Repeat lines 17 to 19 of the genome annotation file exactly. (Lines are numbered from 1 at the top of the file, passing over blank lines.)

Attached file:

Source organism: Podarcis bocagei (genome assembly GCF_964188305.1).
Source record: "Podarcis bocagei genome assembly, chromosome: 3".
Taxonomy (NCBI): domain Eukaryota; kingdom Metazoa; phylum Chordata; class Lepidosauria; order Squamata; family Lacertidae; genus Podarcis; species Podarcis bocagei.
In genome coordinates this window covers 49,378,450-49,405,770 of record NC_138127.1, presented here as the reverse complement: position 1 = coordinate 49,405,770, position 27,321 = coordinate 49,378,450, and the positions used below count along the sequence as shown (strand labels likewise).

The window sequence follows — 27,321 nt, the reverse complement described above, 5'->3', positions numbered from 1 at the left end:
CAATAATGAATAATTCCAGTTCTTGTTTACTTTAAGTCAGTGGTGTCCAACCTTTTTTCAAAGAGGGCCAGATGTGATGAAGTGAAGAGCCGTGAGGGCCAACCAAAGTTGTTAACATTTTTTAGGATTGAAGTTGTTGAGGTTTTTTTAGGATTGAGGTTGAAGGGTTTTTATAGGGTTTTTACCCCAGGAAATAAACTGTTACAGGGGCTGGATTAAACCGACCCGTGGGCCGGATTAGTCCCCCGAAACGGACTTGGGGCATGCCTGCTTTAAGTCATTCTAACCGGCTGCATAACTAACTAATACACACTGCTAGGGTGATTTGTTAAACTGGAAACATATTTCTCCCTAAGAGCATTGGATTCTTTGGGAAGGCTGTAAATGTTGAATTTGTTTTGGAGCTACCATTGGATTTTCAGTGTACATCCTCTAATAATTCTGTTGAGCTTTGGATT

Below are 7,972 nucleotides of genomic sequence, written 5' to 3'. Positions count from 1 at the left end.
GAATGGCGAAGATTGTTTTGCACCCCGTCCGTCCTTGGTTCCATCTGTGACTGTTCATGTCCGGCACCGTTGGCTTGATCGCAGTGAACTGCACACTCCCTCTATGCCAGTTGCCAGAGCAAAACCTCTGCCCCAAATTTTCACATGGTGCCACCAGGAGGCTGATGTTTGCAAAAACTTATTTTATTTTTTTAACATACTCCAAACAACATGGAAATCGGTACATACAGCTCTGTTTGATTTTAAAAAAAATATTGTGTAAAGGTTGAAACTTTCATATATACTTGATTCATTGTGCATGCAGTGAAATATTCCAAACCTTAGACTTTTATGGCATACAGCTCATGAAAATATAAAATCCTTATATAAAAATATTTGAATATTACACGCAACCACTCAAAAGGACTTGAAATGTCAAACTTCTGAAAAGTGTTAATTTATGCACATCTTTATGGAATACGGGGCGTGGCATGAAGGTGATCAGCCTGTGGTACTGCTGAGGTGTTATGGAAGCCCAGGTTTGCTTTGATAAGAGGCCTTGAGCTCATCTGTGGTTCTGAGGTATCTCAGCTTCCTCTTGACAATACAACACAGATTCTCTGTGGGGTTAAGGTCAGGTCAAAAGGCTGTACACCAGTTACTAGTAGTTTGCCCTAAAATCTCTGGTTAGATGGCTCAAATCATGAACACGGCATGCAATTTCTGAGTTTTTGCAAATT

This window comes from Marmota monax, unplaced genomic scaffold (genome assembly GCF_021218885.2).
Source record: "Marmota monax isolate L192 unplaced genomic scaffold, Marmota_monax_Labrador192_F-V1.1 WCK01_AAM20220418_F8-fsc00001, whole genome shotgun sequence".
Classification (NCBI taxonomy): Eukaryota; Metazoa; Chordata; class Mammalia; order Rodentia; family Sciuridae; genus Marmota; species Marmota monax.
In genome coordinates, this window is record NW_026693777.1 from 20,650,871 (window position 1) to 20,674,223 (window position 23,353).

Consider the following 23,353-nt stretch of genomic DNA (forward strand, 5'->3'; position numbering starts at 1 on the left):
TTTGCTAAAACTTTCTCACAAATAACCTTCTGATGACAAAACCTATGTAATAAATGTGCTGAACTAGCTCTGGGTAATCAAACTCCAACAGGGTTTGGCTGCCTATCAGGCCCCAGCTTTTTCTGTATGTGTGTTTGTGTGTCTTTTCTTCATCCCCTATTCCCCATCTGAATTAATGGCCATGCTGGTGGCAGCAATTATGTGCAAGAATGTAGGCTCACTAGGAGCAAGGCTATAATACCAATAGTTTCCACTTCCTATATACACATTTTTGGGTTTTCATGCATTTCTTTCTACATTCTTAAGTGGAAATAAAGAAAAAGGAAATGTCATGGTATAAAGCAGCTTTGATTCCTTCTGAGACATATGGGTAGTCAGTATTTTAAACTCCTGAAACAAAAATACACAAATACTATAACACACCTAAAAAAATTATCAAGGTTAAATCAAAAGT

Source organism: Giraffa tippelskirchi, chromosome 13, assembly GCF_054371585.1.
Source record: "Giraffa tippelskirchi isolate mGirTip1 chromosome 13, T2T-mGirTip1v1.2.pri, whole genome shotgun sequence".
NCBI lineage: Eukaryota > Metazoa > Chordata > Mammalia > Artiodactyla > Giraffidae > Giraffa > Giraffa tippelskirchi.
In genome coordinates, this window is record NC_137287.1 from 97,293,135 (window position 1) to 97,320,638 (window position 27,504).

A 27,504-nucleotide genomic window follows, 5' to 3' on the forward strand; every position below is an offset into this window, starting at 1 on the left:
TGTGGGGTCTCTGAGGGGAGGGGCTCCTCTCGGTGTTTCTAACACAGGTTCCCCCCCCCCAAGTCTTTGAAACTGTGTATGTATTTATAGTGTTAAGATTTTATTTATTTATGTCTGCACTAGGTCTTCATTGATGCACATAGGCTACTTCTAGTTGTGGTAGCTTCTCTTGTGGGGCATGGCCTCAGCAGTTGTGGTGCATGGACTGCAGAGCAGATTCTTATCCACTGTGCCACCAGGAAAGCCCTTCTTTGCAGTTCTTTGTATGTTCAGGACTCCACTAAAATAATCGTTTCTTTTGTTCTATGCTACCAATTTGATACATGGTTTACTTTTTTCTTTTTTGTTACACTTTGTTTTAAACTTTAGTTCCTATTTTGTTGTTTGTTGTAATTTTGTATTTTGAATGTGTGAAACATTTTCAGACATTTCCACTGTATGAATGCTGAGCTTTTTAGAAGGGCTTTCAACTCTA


NCBI lineage: Eukaryota > Metazoa > Chordata > Mammalia > Artiodactyla > Giraffidae > Giraffa > Giraffa tippelskirchi.
In genome coordinates, this window is record NC_137287.1 from 97,293,135 (window position 1) to 97,320,638 (window position 27,504).

A 27,504-nucleotide genomic window follows, 5' to 3' on the forward strand; every position below is an offset into this window, starting at 1 on the left: